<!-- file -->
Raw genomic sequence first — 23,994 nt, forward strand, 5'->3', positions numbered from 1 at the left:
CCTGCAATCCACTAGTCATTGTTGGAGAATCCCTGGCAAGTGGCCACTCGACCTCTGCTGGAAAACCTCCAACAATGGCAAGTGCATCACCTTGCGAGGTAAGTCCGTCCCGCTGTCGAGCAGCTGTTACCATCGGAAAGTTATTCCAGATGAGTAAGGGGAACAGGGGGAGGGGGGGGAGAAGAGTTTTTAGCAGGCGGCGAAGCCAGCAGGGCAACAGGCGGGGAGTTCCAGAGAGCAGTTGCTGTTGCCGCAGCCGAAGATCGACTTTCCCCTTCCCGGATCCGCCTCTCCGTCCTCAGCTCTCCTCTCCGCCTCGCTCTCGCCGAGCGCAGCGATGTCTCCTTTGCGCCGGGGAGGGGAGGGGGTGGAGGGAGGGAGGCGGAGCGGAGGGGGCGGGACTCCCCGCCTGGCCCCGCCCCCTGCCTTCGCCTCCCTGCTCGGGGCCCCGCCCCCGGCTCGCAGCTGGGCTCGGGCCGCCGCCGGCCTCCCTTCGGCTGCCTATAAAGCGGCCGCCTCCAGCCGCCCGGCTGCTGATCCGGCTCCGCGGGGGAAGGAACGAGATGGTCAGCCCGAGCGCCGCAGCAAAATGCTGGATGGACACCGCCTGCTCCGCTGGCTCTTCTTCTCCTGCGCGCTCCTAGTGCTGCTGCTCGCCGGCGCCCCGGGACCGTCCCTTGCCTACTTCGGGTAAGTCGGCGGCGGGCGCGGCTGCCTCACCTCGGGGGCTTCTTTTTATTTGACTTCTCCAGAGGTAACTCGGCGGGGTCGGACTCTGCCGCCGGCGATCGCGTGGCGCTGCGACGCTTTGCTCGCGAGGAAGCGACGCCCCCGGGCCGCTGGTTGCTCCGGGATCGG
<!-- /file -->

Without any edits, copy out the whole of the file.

Raw genomic sequence first — 23,994 nt, forward strand, 5'->3', positions numbered from 1 at the left:
CCTGCAATCCACTAGTCATTGTTGGAGAATCCCTGGCAAGTGGCCACTCGACCTCTGCTGGAAAACCTCCAACAATGGCAAGTGCATCACCTTGCGAGGTAAGTCCGTCCCGCTGTCGAGCAGCTGTTACCATCGGAAAGTTATTCCAGATGAGTAAGGGGAACAGGGGGAGGGGGGGGAGAAGAGTTTTTAGCAGGCGGCGAAGCCAGCAGGGCAACAGGCGGGGAGTTCCAGAGAGCAGTTGCTGTTGCCGCAGCCGAAGATCGACTTTCCCCTTCCCGGATCCGCCTCTCCGTCCTCAGCTCTCCTCTCCGCCTCGCTCTCGCCGAGCGCAGCGATGTCTCCTTTGCGCCGGGGAGGGGAGGGGGTGGAGGGAGGGAGGCGGAGCGGAGGGGGCGGGACTCCCCGCCTGGCCCCGCCCCCTGCCTTCGCCTCCCTGCTCGGGGCCCCGCCCCCGGCTCGCAGCTGGGCTCGGGCCGCCGCCGGCCTCCCTTCGGCTGCCTATAAAGCGGCCGCCTCCAGCCGCCCGGCTGCTGATCCGGCTCCGCGGGGGAAGGAACGAGATGGTCAGCCCGAGCGCCGCAGCAAAATGCTGGATGGACACCGCCTGCTCCGCTGGCTCTTCTTCTCCTGCGCGCTCCTAGTGCTGCTGCTCGCCGGCGCCCCGGGACCGTCCCTTGCCTACTTCGGGTAAGTCGGCGGCGGGCGCGGCTGCCTCACCTCGGGGGCTTCTTTTTATTTGACTTCTCCAGAGGTAACTCGGCGGGGTCGGACTCTGCCGCCGGCGATCGCGTGGCGCTGCGACGCTTTGCTCGCGAGGAAGCGACGCCCCCGGGCCGCTGGTTGCTCCGGGATCGG